The March 1 deadline for a trade deal between Washington and Beijing is now just a week away, and traders and investors continue to be riveted in their watch for developments in negotiations.
Trump set to meet with China’s top trade negotiator
Bevy of Fed speakers scheduled for today
Kraft Heinz shares plummet after lower-than-expected results
(Friday Market Open) The March 1 deadline for a trade deal between Washington and Beijing is now just a week away, and traders and investors continue to be riveted in their watch for developments in negotiations.
President Trump is scheduled to meet with China’s top trade negotiator today as the world’s top two economies continue trying to hash out a deal. The meeting comes a day after Reuters reported that negotiators from the United States and China had begun to “outline commitments in principle” on the thorniest issues in the trade dispute.
The market seems optimistic about the high-level talks, and without major economic data reports today it seems likely that the focus could remain on potential progress in a trade dispute that has affected billions of dollars in global trade and inflamed fears of slowing global economic growth.
Most major overseas indices were higher overnight on optimism that the tariff talks will have positive results. And it’s also interesting to note that trade-sensitive stocks such as Boeing (BA) and Caterpillar (CAT) are doing well, apparently amid the positive sentiment on a trade deal permeating the wider stock market.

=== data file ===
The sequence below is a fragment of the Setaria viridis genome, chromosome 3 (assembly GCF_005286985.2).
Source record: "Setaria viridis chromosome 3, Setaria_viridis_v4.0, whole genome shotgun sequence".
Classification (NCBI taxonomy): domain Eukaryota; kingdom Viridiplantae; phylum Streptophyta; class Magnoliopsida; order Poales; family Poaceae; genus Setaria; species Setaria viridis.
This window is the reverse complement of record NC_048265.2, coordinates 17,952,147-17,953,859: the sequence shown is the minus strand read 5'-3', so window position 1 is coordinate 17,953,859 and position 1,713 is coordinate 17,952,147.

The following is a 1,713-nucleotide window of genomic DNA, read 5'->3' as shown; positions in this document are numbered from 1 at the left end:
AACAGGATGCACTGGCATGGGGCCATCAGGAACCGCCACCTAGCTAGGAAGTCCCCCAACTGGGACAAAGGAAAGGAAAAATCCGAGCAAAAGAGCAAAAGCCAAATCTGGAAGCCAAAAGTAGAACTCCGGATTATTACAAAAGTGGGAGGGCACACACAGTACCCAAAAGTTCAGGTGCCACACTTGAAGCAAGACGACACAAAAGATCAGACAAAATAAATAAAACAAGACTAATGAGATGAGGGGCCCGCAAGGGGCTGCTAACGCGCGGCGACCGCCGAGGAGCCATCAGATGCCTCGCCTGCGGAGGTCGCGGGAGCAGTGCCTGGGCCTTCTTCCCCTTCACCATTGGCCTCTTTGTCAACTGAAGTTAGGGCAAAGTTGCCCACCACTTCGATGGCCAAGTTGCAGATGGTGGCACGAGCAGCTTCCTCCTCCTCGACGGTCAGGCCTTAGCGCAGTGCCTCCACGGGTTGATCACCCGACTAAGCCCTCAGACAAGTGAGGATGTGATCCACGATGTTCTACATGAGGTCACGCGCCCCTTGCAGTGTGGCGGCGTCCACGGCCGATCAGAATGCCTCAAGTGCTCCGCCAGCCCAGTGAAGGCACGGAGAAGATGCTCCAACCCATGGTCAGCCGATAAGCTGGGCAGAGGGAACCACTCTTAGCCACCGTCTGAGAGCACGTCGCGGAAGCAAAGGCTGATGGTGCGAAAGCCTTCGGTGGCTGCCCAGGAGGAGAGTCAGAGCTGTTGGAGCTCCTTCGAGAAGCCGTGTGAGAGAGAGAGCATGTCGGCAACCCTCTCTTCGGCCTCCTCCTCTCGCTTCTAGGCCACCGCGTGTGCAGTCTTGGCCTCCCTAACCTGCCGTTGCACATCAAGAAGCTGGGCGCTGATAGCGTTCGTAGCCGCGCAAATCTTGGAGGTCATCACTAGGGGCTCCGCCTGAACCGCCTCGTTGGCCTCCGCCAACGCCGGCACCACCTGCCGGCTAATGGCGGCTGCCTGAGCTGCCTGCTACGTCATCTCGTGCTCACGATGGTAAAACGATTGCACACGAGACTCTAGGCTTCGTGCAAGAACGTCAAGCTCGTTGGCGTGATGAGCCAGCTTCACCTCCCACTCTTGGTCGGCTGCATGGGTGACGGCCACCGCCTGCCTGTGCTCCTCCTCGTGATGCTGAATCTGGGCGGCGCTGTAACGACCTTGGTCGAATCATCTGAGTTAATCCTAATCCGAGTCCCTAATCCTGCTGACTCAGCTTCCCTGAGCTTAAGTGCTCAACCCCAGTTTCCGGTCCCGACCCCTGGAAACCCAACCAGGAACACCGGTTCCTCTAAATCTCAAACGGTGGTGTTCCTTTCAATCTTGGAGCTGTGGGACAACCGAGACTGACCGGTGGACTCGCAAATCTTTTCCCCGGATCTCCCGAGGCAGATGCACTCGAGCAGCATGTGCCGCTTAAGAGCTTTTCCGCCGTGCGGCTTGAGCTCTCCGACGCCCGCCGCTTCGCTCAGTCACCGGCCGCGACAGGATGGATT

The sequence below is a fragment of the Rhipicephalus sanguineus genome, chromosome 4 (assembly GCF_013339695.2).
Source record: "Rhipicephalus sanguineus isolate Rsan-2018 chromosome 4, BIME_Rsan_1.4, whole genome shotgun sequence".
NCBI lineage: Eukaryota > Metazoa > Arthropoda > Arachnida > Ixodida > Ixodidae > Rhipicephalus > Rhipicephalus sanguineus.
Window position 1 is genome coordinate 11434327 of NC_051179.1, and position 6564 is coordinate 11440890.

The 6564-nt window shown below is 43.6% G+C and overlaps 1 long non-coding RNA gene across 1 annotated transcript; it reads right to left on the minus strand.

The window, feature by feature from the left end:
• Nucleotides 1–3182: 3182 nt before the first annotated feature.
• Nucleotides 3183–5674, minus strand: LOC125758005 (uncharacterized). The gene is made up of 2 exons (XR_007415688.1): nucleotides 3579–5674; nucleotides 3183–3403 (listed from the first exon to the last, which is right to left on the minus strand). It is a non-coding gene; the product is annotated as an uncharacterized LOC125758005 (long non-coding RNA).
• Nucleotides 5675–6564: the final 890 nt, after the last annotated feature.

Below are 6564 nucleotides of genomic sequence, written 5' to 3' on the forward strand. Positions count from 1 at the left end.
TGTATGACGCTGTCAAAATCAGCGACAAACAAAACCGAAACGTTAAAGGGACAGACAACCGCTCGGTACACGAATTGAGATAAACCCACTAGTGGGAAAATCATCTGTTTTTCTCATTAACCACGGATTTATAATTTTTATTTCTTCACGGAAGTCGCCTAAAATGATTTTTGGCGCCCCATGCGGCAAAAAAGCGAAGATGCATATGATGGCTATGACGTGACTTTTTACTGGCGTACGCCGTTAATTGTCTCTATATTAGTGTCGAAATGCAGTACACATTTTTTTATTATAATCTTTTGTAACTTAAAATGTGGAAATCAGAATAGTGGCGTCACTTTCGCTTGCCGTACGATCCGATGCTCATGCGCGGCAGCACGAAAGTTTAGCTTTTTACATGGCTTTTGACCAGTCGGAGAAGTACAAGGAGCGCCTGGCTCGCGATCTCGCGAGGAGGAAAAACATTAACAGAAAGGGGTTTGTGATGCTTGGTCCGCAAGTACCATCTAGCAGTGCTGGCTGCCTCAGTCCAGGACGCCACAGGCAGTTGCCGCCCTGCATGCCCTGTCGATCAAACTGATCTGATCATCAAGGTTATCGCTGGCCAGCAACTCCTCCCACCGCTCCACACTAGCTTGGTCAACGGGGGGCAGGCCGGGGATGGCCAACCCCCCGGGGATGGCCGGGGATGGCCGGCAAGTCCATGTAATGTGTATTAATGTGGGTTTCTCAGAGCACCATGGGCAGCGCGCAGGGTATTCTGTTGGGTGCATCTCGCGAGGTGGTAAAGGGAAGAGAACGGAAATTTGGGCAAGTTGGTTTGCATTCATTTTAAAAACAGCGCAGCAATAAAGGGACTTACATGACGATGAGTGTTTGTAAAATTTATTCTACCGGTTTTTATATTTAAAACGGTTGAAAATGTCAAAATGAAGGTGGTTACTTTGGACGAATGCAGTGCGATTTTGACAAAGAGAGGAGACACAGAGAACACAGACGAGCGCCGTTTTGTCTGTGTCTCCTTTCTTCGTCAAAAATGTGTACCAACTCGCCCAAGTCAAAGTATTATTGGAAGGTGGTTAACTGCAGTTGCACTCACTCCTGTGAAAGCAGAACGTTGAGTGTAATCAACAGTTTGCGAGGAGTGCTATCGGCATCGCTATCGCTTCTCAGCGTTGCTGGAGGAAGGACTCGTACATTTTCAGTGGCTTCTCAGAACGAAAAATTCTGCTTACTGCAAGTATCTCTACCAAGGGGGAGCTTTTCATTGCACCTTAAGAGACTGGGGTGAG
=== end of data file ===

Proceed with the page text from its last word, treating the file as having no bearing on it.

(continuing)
Given the good vibes, it’s perhaps not surprising that Wall Street’s main fear gauge, the Cboe Volatility Index (VIX) is lower, currently below 15. That may change if we don’t see news on progress later today. (See more on the VIX in the chart below.)
In company-specific news this morning, Kraft Heinz Co. (KHC) shares plunged more than 26% in pre-market trade after the packaged goods company shaved billions off the value of some of its top brands, including Oscar Mayer and Kraft.
In total, KHC knocked $15.4 billion off the goodwill value of some of its assets as it reported lower than expected Q4 results, which included a net loss of $12.6 billion. Investors had further cause for alarm with its new dividend, down by about a third to 40 cents per share.
KHC was on track to open at a record low since the company was created from a 2015 merger backed by Warren Buffett. Compounding its woes, KHC also revealed it’s the subject of an investigation by the Securities and Exchange Commission, which is looking into its accounting practices.
While the economic data calendar is light, several Fed officials are scheduled to speak today. Market participants will have the chance to parse comments from presidents of the New York, San Francisco, and St. Louis Feds as well as the Philadelphia Fed chairman.